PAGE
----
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How many grafts are needed for a Norwood 5 to eliminate the bald look?



I was just wondering how many grafts I would need and what I could expect if I was to fill my head? My head is kinda small and the balding area is about a norwood 5 but not much lost in the crown. I was thinking about leaving the crown untreated and only fill the top. I think I could live with the crown thinning if the top was thick enough and got rid of the bald appearance. Could 4000 grafts give a satisfactory result or would I need more? I was thinking about getting a strip procedure because from what I`ve read it will maximize donor availability. After that, I could go for another strip or some FUE.
What do you guys estimate?


Valued member

Every individual really presents a unique situation in terms of graft requirements and to make any suggestions without images becomes even more open to interpretation.
The Norwood scale was updated by Mr. Norwood in the 70´s and although it does appear to have stood the test of time (at least in terms of the last 50 years), doctors agree that it is not always the most specific scale despite being universally known. Many patients often fall in-between stages of the scale, and as you mention head size, scale is not considered in terms of how this may relate to graft count.

Depending on how your lower crown and lateral humps (sides) may have dropped, also means that more surface area of scalp may have become exposed meaning higher graft demands, but the nature of further dropping adds restrictions to what may be deemed as your "safe" donor area, so there are many variables.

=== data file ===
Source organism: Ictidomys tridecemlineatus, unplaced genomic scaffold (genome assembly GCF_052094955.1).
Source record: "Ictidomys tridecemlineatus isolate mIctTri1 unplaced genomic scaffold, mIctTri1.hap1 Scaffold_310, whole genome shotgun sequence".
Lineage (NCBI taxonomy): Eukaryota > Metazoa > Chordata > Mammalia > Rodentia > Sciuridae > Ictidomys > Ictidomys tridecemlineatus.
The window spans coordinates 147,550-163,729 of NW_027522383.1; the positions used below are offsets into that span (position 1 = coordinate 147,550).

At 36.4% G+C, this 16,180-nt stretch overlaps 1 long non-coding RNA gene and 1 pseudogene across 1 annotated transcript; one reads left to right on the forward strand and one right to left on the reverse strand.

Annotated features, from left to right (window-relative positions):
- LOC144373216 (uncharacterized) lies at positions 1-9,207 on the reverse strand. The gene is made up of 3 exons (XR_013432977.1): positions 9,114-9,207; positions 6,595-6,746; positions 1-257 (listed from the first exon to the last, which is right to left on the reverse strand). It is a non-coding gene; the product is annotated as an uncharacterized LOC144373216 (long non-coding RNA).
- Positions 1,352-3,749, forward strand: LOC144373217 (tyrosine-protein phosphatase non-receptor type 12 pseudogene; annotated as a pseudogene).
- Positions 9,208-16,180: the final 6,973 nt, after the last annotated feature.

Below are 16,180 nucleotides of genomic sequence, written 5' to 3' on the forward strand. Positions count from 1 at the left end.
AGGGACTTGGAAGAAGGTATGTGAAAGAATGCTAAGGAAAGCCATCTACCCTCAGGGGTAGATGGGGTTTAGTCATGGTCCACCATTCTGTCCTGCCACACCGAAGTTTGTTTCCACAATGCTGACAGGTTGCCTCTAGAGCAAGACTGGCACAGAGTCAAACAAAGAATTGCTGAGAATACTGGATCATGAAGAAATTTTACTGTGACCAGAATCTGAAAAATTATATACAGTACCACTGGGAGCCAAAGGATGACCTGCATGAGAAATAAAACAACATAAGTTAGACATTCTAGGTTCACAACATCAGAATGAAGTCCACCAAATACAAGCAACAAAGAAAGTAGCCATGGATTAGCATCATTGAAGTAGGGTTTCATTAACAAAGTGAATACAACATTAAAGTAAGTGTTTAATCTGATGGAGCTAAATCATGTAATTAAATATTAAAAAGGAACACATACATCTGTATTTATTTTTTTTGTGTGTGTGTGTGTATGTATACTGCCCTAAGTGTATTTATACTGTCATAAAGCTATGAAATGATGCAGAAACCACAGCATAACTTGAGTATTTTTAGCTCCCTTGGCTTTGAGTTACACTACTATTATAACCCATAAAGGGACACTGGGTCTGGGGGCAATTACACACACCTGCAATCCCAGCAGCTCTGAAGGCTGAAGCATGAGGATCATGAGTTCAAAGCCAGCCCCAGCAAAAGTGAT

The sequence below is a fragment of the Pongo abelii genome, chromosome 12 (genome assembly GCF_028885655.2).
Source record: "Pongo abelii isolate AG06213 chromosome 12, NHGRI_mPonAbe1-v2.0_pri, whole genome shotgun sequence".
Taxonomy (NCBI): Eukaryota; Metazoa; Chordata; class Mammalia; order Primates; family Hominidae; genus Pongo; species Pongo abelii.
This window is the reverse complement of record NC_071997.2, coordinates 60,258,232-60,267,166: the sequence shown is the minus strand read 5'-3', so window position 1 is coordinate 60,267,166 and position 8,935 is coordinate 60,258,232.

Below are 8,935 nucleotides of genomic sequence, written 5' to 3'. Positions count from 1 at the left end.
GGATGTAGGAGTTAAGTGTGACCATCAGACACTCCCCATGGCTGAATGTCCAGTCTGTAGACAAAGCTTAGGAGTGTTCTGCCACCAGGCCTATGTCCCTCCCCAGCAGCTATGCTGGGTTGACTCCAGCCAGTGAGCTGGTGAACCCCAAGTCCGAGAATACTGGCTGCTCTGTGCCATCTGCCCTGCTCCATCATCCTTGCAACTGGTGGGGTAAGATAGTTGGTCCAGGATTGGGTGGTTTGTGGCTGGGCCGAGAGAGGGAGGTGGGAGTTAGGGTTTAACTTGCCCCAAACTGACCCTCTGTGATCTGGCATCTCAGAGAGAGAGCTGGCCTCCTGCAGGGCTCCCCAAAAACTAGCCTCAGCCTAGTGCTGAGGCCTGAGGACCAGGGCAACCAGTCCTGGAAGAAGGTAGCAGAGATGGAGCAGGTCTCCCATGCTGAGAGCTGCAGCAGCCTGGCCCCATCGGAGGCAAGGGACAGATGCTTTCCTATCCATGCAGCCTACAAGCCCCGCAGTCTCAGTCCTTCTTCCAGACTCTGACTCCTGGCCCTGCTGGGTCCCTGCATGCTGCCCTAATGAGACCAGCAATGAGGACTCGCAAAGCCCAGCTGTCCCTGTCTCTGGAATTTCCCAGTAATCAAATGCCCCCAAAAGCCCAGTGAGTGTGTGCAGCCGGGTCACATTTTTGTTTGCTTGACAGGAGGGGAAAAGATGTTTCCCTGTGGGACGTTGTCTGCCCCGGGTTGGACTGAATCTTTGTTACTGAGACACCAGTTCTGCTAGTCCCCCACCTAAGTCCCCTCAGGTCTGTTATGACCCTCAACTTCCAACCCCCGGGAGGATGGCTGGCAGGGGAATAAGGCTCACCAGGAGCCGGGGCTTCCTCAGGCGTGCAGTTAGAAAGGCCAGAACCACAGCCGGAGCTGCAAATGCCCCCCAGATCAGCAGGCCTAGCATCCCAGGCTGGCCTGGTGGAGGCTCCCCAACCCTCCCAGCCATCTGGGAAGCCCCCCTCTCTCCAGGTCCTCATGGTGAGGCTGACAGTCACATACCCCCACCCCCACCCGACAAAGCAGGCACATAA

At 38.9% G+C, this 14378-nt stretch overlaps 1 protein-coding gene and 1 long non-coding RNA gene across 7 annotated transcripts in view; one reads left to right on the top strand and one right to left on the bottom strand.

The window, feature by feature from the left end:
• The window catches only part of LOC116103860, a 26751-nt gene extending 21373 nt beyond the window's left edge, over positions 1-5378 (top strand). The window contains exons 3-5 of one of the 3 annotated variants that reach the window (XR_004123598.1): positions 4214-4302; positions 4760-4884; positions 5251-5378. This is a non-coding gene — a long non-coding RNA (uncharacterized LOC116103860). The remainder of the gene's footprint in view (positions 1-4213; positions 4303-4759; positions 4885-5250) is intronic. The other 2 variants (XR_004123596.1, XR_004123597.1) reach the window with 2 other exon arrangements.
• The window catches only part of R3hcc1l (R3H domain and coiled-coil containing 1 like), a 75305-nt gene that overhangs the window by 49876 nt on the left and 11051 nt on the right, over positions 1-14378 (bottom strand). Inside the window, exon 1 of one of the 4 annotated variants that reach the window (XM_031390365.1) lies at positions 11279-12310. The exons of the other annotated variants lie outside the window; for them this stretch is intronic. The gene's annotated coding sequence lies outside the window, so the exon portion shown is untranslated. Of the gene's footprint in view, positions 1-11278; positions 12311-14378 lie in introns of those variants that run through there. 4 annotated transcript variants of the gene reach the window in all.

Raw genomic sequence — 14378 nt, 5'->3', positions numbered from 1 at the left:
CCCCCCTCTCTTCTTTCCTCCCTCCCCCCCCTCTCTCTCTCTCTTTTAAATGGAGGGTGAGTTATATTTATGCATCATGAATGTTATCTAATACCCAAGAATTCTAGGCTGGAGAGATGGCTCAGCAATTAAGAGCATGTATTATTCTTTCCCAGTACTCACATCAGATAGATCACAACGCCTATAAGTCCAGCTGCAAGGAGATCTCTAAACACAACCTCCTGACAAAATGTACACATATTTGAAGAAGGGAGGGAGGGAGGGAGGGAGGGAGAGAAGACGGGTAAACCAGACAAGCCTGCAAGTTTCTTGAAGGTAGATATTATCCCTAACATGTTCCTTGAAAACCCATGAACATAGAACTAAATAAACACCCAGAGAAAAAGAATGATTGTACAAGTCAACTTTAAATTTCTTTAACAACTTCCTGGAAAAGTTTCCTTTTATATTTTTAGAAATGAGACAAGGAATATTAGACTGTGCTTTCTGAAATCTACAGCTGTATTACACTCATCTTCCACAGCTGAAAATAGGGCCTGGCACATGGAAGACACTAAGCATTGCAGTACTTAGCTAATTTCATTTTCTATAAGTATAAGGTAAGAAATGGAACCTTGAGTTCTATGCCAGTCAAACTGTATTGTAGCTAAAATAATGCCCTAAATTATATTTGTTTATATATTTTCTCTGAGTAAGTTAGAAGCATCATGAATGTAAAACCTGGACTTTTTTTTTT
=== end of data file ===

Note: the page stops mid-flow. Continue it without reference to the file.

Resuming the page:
There is much artistry involved in achieving the "illusion of density" with as few grafts as possible. This is down to the quality and vision of the surgeon, but in terms of the visuals of fullness, we would associate this with specific data. Often spoken about is density, but equally important is follicular make up (how many hairs per graft), and the diameter (thickness) of the patients hair.

In terms of density, is understood that any area of thinning will become apparent to the naked eye once an individual has lost approximately 50% of his original density. This therefore suggests that restoring just over 50% of the density presented in a patients donor density should achieve the desired illusion.

On average, patients present 2.2 hairs per graft. Some patients may be lower and present nearer to 2 hairs per graft on average, whilst others may be fortunate enough to be closer to 2.4 hairs per graft. When considering a graft count of 4000 grafts as you mention, the difference in hair counts can be quite significant.
4000 grafts x average of 2.0 hairs per graft = 8,000 hairs
4000 grafts x average of 2.2 hairs per graft = 8,800 hairs
4000 grafts x average of 2.4 hairs per graft = 9,600 hairs

As you can see, the difference in hair count between the two extremes is 1,600 hairs despite using the same count of 4000 grafts. These 1,600 hairs will mean being able to achieve more coverage, or having more hairs and therefore a fuller visual result with the same surface area. Such careful and appropriate planning is what really achieves optimal efficiency for the patient and is the difference between standards of doctors.

The other factor mentioned was hair calibre. Thicker hair can logically achieve a much fuller result with less grafts than thinner hair can. If you double the diameter, you quadruple the volume.

Add to this that each patient presents a different level of contrast between hair colour and skin tone, this really highlights how 4000 grafts with one patient can be quite different to what can be achieved with 4000 grafts on another.


I would say that would totally depends upon the number of grafts that you want to transplant ...